The partners work hand in hand: the French partners encapsulated the siRNA into nanoparticles and they were sent to the NMI where the function of the particles is currently being tested in cell cultures. Following the satisfactory conclusion of these experiments, the nanoparticles will be sent to Sweden and tested in animals. “We are developing specific assays for this project that not only provide us with information on whether the cells survive, but also on functional effects,” said Hartmann. These functional effects depend on how well the RNA is able to enter cells. Key in this process is the electrical charge of the nanoparticles, which are between 150 and 200 nanometres in size. The electrical charge can be controlled by the ratio between the ‘packaging material’ (in this case chitosan) and siRNA. Chitosan is produced from chitin and has a positive charge. The siRNA is negatively charged, which is why it is normally unable to penetrate hydrophobic barriers (e.g. cell membranes). The properties of chitosan can be altered by chemical modification. The NMI has set up an in-house tandem project with the goal of using chemically modified chitosan to optimise the nanoparticles used. “In cooperation with the institute’s biomaterials specialists led by Dr. Simona Margutti, we alter the degree of chitosan acetylation, characterise the charge of the particles and test whether this has an effect on transfection,” said Hartmann explaining that specific connective tissue cells (i.e. fibroblasts) are used for these tests. This is why the team of researchers can use the results from this project directly in another project dealing with the prevention of fibroses.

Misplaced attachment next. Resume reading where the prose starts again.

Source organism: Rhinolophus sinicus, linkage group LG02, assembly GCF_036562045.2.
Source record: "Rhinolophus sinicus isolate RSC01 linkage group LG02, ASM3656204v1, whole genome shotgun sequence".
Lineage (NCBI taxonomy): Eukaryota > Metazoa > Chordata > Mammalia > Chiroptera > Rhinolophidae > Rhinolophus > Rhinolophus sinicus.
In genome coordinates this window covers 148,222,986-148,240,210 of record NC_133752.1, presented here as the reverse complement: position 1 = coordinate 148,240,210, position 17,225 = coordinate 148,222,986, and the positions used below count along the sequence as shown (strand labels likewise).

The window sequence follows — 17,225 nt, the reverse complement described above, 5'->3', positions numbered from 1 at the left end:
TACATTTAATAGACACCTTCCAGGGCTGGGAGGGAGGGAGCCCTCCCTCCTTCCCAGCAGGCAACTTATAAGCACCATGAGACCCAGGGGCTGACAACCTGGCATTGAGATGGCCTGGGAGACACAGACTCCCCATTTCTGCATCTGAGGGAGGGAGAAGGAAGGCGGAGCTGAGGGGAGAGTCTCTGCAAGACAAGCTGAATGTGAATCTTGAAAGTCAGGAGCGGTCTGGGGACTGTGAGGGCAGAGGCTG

Fibrosis is the formation of excess connective tissue in a reparative or reactive process (e.g. a reaction to implants). This process can lead to the undesired encapsulation of implants, especially subcutaneous ones. Fibrotic tissue can also disturb the function of drug-releasing and sensory implants. “We have plans to use siRNA in order to reduce the synthesis of collagen in the fibroblasts,” said Hartmann. Fibroses may of course also develop with nerve guidance conduits, which could be prevented from using nanoparticles coupled with siRNA that impairs collagen production. Another option is to couple two types of nanoparticles to the implant – one type that impairs growth-inhibiting processes and another that prevents fibroses from occurring. Hartmann finds both options rather interesting. Future research will reveal the potential advantages of combining siRNA with nanoparticles.
A general problem is related to how the nanoparticles can be securely attached to the implant. The NMI researchers and their partners had an idea that was both simple and smart: they added anti-freezing sugar in order to lyophilise the nanoparticles in the presence of the implant material at -80°C. Vacuum freeze-drying improves the adhesion of the particles to the implant material. The method has already been successfully tested with nerve guidance conduits developed in cooperation with the ITV Denkendorf. The tests will now be expanded to other materials in the hope that the researchers will be able to develop a suitable tool for many implant purposes. The NMI hopes to be able to do this in cooperation with industry partners. “We would like to establish contact with further implant manufacturers and specifically elucidate the reaction to foreign bodies,” said Hartmann.
Further information:NMI Natural and Medical Sciences Institute at the University of TübingenDr. Hanna HartmannMarkwiesenstraße 55
72770 Reutlingen Tel.: +49 (0)7121/ 51 530 - 872 E-mail: hanna.hartmann(at)nmi.de